John Gresham Machen was born into a prominent family on July 28, 1881, in Baltimore, Maryland.
His father was an attorney and his mother was a housewife and social lady. She was probably his closest friend throughout his whole life, as he never married, and the two of them exchanged thousands of letters over the years.
He attended John Hopkins University, Princeton University, Princeton Theological Seminary, and two universities in Germany.
His own spiritual journey was rather slow developing. While studying in Europe, he sat under some theological liberal scholars and, as he listened to them, found something very fresh and engaging.
He came to realize, though, that this liberal theology was very dangerous and was actually producing kind of a counterfeit version of Christianity.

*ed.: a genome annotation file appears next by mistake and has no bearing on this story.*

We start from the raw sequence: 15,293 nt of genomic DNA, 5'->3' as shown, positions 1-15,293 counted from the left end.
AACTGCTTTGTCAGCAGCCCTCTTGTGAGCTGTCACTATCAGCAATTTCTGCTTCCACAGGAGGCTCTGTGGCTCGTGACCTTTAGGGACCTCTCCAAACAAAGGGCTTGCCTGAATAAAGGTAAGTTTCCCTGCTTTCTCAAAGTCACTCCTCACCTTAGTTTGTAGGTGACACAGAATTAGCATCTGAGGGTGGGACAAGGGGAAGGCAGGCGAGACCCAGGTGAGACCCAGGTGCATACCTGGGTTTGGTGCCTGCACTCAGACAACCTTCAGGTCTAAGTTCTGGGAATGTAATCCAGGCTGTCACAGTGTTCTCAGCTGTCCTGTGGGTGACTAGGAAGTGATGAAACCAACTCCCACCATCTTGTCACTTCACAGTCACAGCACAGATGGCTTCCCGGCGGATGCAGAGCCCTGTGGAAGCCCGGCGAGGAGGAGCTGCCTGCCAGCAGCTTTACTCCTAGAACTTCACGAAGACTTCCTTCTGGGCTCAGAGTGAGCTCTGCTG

Out of this came his conviction that a person shouldn’t just close his eyes to things he disagrees with, but should seek to understand them, evaluate them, and then make a decision based on his study and evaluation. This is exactly what he did with this theological liberalism.
His evaluation ended up producing a book, Christianity and Liberalism, where he argued that liberal theology is actually a whole different kind of religion, not redemptive, doesn’t offer any solution to the problem of sin, and just tells people to be good people and to follow good examples. It’s an attack on the core, essential doctrines of the Christian faith.
Machen was among the very few who were willing to stand up and, in a very scholarly way, refute the false teachings that were coming through modernism of his day.
In 1906, he began teaching at Princeton Theological Seminary and, while there, was instrumental in the fight against liberalism.
His colleagues could see that he had great ability, was a diamond in the rough, and was destined for great things.
Machen didn’t have an overinflated opinion of himself or his gifts, however, which was one thing that made him so useful. He was a very humble man and a very strong, faithful defender of the faith.